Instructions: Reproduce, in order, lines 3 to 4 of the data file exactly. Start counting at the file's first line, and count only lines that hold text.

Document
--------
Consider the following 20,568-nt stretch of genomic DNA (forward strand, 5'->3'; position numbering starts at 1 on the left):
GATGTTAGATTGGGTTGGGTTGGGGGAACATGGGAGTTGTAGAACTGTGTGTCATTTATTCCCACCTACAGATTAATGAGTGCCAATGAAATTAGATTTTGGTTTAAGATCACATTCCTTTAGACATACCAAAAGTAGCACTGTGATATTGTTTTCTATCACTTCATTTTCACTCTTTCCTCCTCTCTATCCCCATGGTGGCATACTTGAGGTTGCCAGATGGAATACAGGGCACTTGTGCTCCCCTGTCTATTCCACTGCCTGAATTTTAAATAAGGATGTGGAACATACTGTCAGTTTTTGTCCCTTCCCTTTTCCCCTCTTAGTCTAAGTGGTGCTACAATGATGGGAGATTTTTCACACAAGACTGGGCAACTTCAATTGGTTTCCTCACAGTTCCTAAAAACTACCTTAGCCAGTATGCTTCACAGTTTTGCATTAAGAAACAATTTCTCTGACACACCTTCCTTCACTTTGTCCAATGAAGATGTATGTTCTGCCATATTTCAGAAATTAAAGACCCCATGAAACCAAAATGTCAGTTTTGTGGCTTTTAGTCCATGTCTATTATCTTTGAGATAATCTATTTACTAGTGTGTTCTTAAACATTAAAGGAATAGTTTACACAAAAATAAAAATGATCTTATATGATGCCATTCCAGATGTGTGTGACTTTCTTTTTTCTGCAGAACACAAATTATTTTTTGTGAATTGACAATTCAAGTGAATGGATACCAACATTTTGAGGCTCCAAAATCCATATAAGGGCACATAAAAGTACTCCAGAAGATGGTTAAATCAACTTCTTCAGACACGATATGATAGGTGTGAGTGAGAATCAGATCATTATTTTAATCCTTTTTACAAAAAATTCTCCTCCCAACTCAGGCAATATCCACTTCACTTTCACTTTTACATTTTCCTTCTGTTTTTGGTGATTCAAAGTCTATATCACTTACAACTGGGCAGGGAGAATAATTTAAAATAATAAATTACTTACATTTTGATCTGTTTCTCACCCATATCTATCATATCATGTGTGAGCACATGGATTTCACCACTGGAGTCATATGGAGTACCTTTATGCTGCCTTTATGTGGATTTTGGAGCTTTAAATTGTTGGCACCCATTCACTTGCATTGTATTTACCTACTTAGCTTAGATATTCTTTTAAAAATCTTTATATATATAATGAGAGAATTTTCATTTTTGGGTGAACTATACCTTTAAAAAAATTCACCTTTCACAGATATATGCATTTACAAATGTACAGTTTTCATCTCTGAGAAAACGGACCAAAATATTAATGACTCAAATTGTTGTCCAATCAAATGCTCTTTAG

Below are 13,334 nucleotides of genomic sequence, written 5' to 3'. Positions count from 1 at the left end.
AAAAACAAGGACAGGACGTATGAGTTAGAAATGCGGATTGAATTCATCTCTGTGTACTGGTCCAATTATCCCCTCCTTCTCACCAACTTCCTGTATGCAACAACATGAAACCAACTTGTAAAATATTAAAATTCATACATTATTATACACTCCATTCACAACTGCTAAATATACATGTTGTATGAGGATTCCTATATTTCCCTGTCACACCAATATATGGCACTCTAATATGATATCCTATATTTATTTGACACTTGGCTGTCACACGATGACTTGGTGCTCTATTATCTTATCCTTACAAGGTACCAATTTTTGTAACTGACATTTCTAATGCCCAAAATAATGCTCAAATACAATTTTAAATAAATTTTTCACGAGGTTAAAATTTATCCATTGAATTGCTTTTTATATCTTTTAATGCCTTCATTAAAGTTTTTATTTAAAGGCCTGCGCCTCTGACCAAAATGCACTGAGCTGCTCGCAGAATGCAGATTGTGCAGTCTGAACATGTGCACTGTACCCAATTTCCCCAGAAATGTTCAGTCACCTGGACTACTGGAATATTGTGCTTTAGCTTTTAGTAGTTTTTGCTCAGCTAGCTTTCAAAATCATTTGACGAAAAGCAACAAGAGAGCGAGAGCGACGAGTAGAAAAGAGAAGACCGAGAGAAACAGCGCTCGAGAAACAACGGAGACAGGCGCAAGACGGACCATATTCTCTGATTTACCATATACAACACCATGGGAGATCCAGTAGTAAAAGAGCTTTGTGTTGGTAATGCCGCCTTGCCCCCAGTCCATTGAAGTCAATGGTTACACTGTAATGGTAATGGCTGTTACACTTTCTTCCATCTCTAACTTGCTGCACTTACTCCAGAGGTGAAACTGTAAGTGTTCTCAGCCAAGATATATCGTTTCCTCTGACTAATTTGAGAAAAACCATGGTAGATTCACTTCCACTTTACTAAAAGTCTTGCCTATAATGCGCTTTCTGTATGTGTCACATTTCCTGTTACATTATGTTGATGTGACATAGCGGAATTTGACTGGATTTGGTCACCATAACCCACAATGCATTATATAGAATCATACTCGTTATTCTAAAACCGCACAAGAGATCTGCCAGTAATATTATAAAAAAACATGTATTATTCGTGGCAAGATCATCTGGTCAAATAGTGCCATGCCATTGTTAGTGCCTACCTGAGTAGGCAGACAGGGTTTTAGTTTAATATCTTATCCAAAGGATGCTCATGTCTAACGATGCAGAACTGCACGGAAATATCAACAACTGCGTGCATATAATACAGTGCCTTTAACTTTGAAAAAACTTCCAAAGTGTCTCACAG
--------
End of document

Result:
Below are 13,334 nucleotides of genomic sequence, written 5' to 3'. Positions count from 1 at the left end.
AAAAACAAGGACAGGACGTATGAGTTAGAAATGCGGATTGAATTCATCTCTGTGTACTGGTCCAATTATCCCCTCCTTCTCACCAACTTCCTGTATGCAACAACATGAAACCAACTTGTAAAATATTAAAATTCATACATTATTATACACTCCATTCACAACTGCTAAATATACATGTTGTATGAGGATTCCTATATTTCCCTGTCACACCAATATATGGCACTCTAATATGATATCCTATATTTATTTGACACTTGGCTGTCACACGATGACTTGGTGCTCTATTATCTTATCCTTACAAGGTACCAATTTTTGTAACTGACATTTCTAATGCCCAAAATAATGCTCAAATACAATTTTAAATAAATTTTTCACGAGGTTAAAATTTATCCATTGAATTGCTTTTTATATCTTTTAATGCCTTCATTAAAGTTTTTATTTAAAGGCCTGCGCCTCTGACCAAAATGCACTGAGCTGCTCGCAGAATGCAGATTGTGCAGTCTGAACATGTGCACTGTACCCAATTTCCCCAGAAATGTTCAGTCACCTGGACTACTGGAATATTGTGCTTTAGCTTTTAGTAGTTTTTGCTCAGCTAGCTTTCAAAATCATTTGACGAAAAGCAACAAGAGAGCGAGAGCGACGAGTAGAAAAGAGAAGACCGAGAGAAACAGCGCTCGAGAAACAACGGAGACAGGCGCAAGACGGACCATATTCTCTGATTTACCATATACAACACCATGGGAGATCCAGTAGTAAAAGAGCTTTGTGTTGGTAATGCCGCCTTGCCCCCAGTCCATTGAAGTCAATGGTTACACTGTAATGGTAATGGCTGTTACACTTTCTTCCATCTCTAACTTGCTGCACTTACTCCAGAGGTGAAACTGTAAGTGTTCTCAGCCAAGATATATCGTTTCCTCTGACTAATTTGAGAAAAACCATGGTAGATTCACTTCCACTTTACTAAAAGTCTTGCCTATAATGCGCTTTCTGTATGTGTCACATTTCCTGTTACATTATGTTGATGTGACATAGCGGAATTTGACTGGATTTGGTCACCATAACCCACAATGCATTATATAGAATCATACTCGTTATTCTAAAACCGCACAAGAGATCTGCCAGTAATATTATAAAAAAACATGTATTATTCGTGGCAAGATCATCTGGTCAAATAGTGCCATGCCATTGTTAGTGCCTACCTGAGTAGGCAGACAGGGTTTTAGTTTAATATCTTATCCAAAGGATGCTCATGTCTAACGATGCAGAACTGCACGGAAATATCAACAACTGCGTGCATATAATACAGTGCCTTTAACTTTGAAAAAACTTCCAAAGTGTCTCACAG